Every choice we make has consequences.
All along this pandemic’s stretch, Canadians have been divided when it comes to policy. Those who wear masks, and those who refuse. Those who social distance, and those who gather. With Ontario’s implementation of vaccine passports on Sept. 22, a new divide has grown between the vaccinated and the unvaccinated.
While vaccinated Canadians may continue life as usual, unvaccinated Canadians now find their options limited. There are reports of protests against the system in city streets, in front of hospitals, as well as the restaurants now requiring proof of vaccination.
This all points to one frustrating problem: people who choose not to get the vaccine do not want to accept the consequences of that choice.
COVID isn’t over.
The virus is infecting hundreds of people each day in Ontario. According to a release by Public Health Ontario released on Sept. 4, unvaccinated Canadians accounted for 94 per cent of all COVID cases from December 2020, to September 2021.
Cases among fully vaccinated people are only 1.4 per cent. This same trend holds true for both hospitalizations. Six per cent of intensive care cases are fully vaccinated, opposed to the 86 per cent of unvaccinated cases.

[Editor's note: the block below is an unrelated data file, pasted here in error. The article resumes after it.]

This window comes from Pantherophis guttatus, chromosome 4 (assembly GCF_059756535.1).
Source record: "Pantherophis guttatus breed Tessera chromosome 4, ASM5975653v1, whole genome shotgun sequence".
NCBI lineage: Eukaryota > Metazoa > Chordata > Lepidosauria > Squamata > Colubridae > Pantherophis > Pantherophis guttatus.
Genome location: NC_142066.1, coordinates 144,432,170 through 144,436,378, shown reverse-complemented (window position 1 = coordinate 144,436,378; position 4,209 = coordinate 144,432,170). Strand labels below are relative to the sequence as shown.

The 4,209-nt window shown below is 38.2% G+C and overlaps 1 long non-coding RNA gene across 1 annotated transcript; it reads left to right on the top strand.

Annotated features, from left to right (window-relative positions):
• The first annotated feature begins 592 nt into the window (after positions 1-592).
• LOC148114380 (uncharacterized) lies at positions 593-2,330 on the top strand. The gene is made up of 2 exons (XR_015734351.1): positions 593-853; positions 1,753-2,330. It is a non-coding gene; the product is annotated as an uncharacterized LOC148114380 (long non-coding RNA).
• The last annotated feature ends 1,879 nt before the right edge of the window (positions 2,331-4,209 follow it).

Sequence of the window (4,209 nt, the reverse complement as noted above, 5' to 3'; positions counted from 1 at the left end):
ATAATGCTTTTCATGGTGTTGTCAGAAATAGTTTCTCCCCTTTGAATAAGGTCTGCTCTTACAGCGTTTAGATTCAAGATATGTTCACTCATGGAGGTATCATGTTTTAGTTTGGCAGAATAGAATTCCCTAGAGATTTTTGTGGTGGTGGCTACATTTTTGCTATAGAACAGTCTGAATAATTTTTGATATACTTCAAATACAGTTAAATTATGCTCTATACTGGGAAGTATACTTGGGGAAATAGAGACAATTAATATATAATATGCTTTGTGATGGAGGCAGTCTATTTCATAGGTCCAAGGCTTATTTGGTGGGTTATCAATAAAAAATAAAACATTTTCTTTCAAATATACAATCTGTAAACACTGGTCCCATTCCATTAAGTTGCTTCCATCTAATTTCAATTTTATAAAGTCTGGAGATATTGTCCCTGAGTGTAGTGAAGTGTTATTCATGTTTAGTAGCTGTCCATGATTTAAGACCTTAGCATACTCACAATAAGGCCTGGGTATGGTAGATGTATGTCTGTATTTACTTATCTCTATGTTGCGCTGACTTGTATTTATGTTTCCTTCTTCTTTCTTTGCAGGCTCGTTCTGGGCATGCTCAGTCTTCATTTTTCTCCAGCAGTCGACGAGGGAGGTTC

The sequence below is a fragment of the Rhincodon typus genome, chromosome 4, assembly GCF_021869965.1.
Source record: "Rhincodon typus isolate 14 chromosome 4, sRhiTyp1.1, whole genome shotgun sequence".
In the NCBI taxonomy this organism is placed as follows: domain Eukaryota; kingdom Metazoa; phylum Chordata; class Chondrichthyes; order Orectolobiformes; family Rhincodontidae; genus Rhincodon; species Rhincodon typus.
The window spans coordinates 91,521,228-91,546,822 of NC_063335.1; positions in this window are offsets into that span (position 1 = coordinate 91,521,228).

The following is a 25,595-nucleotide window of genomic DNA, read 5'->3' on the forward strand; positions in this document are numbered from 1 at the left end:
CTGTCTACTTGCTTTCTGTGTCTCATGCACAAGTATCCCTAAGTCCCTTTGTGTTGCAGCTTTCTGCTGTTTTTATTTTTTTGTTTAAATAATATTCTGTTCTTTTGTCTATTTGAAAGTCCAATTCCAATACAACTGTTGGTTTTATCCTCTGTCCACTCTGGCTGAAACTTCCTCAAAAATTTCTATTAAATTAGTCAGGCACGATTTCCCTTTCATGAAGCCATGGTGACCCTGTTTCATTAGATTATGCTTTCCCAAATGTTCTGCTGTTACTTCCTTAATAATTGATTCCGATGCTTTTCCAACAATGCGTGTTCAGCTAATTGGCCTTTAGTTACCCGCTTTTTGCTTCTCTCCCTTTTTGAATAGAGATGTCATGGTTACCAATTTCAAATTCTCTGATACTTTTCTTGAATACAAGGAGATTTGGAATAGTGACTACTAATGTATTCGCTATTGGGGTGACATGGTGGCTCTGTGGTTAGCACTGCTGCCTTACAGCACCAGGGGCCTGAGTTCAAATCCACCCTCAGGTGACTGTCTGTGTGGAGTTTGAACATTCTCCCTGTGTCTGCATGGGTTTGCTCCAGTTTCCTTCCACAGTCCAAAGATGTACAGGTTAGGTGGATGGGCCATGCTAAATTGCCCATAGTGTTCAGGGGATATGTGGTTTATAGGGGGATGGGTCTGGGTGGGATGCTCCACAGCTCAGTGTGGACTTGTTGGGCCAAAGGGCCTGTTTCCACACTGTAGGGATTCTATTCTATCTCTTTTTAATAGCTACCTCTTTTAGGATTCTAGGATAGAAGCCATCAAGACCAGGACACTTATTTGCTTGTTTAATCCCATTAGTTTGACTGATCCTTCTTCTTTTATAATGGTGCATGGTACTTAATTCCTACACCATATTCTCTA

In spite of this information, there are those who choose to remain unvaccinated. That is their choice to make. A government cannot, and should, not force injections into unwilling members of its society. It does, however, have a duty to all its citizens to protect them from harm.
The purpose of the vaccine passport is to protect everyone.
The choice to be vaccinated or not is one most people are free to make on their own but when someone makes a choice, they need to accept the consequences. Unvaccinated people should stay home. Unvaccinated people should not gather.
This is not oppression. It is the consequence of a decision made.
Why? If someone chooses to remain unvaccinated, then surely they accept the risks of getting sick. Surely, they should be able to keep living just as normally as everyone who did get the shot, right?
The vaccine is a choice most people have. Most.
People with health conditions, people with allergies, children and adolescents not yet eligible to receive the vaccine, they don’t get that choice. They get vulnerability to a virus that can cause death and chronic illness.
When someone chooses not to get vaccinated, it means people who can’t have another landmine in their daily lives.
Instead of complaining and protesting about all the things an unvaccinated person can’t do because of their own choice, an unvaccinated person should remember they have the freedom to make that choice in the first place.
They have the freedom to regulate what goes into their bodies. They do not have the freedom to put holes in other people’s families.
This isn’t about creating division, or saying one side is better than the other. It’s about empathy. It’s about responsibility.